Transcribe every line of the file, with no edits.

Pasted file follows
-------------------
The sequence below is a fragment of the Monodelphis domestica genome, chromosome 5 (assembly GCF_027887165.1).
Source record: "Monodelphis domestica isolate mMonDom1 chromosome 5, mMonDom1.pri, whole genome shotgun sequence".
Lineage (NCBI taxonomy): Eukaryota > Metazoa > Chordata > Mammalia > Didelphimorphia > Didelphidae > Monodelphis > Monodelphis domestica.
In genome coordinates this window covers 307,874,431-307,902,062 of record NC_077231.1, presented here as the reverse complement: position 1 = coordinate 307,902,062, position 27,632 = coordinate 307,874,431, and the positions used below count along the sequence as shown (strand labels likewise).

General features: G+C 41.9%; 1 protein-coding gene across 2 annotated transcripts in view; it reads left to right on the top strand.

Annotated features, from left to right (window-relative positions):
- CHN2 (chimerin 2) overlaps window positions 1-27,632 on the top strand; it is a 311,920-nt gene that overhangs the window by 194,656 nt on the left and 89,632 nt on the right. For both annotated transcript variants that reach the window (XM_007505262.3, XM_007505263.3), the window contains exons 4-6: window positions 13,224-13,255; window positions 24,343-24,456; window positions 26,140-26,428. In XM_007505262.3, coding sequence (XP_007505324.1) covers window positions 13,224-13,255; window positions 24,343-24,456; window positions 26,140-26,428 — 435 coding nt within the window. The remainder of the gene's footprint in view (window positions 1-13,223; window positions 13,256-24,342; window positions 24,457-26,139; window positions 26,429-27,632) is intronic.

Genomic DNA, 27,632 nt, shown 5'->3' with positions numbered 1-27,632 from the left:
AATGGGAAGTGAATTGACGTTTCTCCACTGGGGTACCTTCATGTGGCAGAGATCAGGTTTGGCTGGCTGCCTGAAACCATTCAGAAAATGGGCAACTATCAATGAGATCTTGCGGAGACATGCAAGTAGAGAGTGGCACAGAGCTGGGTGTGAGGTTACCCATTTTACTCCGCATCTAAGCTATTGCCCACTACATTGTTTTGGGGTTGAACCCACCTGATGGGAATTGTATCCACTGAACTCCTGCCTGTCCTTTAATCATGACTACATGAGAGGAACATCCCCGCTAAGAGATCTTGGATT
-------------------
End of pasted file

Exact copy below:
The sequence below is a fragment of the Monodelphis domestica genome, chromosome 5 (assembly GCF_027887165.1).
Source record: "Monodelphis domestica isolate mMonDom1 chromosome 5, mMonDom1.pri, whole genome shotgun sequence".
Lineage (NCBI taxonomy): Eukaryota > Metazoa > Chordata > Mammalia > Didelphimorphia > Didelphidae > Monodelphis > Monodelphis domestica.
In genome coordinates this window covers 307,874,431-307,902,062 of record NC_077231.1, presented here as the reverse complement: position 1 = coordinate 307,902,062, position 27,632 = coordinate 307,874,431, and the positions used below count along the sequence as shown (strand labels likewise).

General features: G+C 41.9%; 1 protein-coding gene across 2 annotated transcripts in view; it reads left to right on the top strand.

Annotated features, from left to right (window-relative positions):
- CHN2 (chimerin 2) overlaps window positions 1-27,632 on the top strand; it is a 311,920-nt gene that overhangs the window by 194,656 nt on the left and 89,632 nt on the right. For both annotated transcript variants that reach the window (XM_007505262.3, XM_007505263.3), the window contains exons 4-6: window positions 13,224-13,255; window positions 24,343-24,456; window positions 26,140-26,428. In XM_007505262.3, coding sequence (XP_007505324.1) covers window positions 13,224-13,255; window positions 24,343-24,456; window positions 26,140-26,428 — 435 coding nt within the window. The remainder of the gene's footprint in view (window positions 1-13,223; window positions 13,256-24,342; window positions 24,457-26,139; window positions 26,429-27,632) is intronic.

Genomic DNA, 27,632 nt, shown 5'->3' with positions numbered 1-27,632 from the left:
AATGGGAAGTGAATTGACGTTTCTCCACTGGGGTACCTTCATGTGGCAGAGATCAGGTTTGGCTGGCTGCCTGAAACCATTCAGAAAATGGGCAACTATCAATGAGATCTTGCGGAGACATGCAAGTAGAGAGTGGCACAGAGCTGGGTGTGAGGTTACCCATTTTACTCCGCATCTAAGCTATTGCCCACTACATTGTTTTGGGGTTGAACCCACCTGATGGGAATTGTATCCACTGAACTCCTGCCTGTCCTTTAATCATGACTACATGAGAGGAACATCCCCGCTAAGAGATCTTGGATT